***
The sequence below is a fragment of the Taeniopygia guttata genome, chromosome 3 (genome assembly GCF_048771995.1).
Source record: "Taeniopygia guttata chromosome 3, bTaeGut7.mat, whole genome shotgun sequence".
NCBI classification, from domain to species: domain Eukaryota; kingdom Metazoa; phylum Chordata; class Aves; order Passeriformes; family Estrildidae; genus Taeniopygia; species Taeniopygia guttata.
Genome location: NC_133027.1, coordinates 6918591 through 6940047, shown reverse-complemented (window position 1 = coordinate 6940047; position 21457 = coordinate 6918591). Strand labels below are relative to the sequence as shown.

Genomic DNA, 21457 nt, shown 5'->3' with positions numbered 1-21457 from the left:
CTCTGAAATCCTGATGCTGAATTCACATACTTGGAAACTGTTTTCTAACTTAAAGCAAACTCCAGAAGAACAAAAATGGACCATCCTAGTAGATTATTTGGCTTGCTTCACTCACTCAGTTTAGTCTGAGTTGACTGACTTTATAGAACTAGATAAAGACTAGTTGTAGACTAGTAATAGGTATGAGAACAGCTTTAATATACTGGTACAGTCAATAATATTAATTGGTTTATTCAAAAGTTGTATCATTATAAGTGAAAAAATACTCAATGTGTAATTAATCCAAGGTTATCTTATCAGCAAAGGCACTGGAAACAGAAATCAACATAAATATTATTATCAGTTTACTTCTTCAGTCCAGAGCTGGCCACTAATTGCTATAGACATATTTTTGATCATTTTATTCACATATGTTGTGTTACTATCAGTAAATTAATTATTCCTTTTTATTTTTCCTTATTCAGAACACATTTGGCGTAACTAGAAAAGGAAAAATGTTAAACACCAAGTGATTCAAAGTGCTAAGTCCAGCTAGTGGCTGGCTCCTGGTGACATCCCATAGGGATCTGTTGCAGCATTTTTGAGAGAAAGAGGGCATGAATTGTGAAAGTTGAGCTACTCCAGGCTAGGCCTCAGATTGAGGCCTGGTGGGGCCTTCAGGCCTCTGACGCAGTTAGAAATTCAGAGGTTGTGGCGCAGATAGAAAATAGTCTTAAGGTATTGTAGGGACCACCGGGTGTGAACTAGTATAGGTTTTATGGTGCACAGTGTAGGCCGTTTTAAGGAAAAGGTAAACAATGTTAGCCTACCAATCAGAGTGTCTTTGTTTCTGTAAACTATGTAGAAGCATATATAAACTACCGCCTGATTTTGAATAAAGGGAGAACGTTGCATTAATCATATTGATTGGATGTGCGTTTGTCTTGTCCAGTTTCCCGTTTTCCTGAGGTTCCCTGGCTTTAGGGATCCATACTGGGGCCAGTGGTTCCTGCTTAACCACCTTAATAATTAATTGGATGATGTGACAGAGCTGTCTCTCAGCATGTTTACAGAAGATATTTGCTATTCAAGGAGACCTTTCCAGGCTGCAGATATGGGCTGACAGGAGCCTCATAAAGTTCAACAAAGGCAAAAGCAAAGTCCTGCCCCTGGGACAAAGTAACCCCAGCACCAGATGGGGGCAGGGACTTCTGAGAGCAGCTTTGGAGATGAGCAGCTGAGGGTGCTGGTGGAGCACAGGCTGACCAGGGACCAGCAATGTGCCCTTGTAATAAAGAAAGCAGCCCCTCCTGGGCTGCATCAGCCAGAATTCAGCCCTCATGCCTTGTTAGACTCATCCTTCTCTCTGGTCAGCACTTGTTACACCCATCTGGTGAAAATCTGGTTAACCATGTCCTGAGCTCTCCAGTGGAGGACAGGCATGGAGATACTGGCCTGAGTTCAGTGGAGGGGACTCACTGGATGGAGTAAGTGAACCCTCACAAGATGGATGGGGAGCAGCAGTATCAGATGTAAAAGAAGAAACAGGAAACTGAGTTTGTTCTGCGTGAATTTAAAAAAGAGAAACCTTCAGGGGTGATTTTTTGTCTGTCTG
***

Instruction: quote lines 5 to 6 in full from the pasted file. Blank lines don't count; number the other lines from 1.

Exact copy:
Genomic DNA, 21457 nt, shown 5'->3' with positions numbered 1-21457 from the left:
CTCTGAAATCCTGATGCTGAATTCACATACTTGGAAACTGTTTTCTAACTTAAAGCAAACTCCAGAAGAACAAAAATGGACCATCCTAGTAGATTATTTGGCTTGCTTCACTCACTCAGTTTAGTCTGAGTTGACTGACTTTATAGAACTAGATAAAGACTAGTTGTAGACTAGTAATAGGTATGAGAACAGCTTTAATATACTGGTACAGTCAATAATATTAATTGGTTTATTCAAAAGTTGTATCATTATAAGTGAAAAAATACTCAATGTGTAATTAATCCAAGGTTATCTTATCAGCAAAGGCACTGGAAACAGAAATCAACATAAATATTATTATCAGTTTACTTCTTCAGTCCAGAGCTGGCCACTAATTGCTATAGACATATTTTTGATCATTTTATTCACATATGTTGTGTTACTATCAGTAAATTAATTATTCCTTTTTATTTTTCCTTATTCAGAACACATTTGGCGTAACTAGAAAAGGAAAAATGTTAAACACCAAGTGATTCAAAGTGCTAAGTCCAGCTAGTGGCTGGCTCCTGGTGACATCCCATAGGGATCTGTTGCAGCATTTTTGAGAGAAAGAGGGCATGAATTGTGAAAGTTGAGCTACTCCAGGCTAGGCCTCAGATTGAGGCCTGGTGGGGCCTTCAGGCCTCTGACGCAGTTAGAAATTCAGAGGTTGTGGCGCAGATAGAAAATAGTCTTAAGGTATTGTAGGGACCACCGGGTGTGAACTAGTATAGGTTTTATGGTGCACAGTGTAGGCCGTTTTAAGGAAAAGGTAAACAATGTTAGCCTACCAATCAGAGTGTCTTTGTTTCTGTAAACTATGTAGAAGCATATATAAACTACCGCCTGATTTTGAATAAAGGGAGAACGTTGCATTAATCATATTGATTGGATGTGCGTTTGTCTTGTCCAGTTTCCCGTTTTCCTGAGGTTCCCTGGCTTTAGGGATCCATACTGGGGCCAGTGGTTCCTGCTTAACCACCTTAATAATTAATTGGATGATGTGACAGAGCTGTCTCTCAGCATGTTTACAGAAGATATTTGCTATTCAAGGAGACCTTTCCAGGCTGCAGATATGGGCTGACAGGAGCCTCATAAAGTTCAACAAAGGCAAAAGCAAAGTCCTGCCCCTGGGACAAAGTAACCCCAGCACCAGATGGGGGCAGGGACTTCTGAGAGCAGCTTTGGAGATGAGCAGCTGAGGGTGCTGGTGGAGCACAGGCTGACCAGGGACCAGCAATGTGCCCTTGTAATAAAGAAAGCAGCCCCTCCTGGGCTGCATCAGCCAGAATTCAGCCCTCATGCCTTGTTAGACTCATCCTTCTCTCTGGTCAGCACTTGTTACACCCATCTGGTGAAAATCTGGTTAACCATGTCCTGAGCTCTCCAGTGGAGGACAGGCATGGAGATACTGGCCTGAGTTCAGTGGAGGGGACTCACTGGATGGAGTAAGTGAACCCTCACAAGATGGATGGGGAGCAGCAGTATCAGATGTAAAAGAAGAAACAGGAAACTGAGTTTGTTCTGCGTGAATTTAAAAAAGAGAAACCTTCAGGGGTGATTTTTTGTCTGTCTG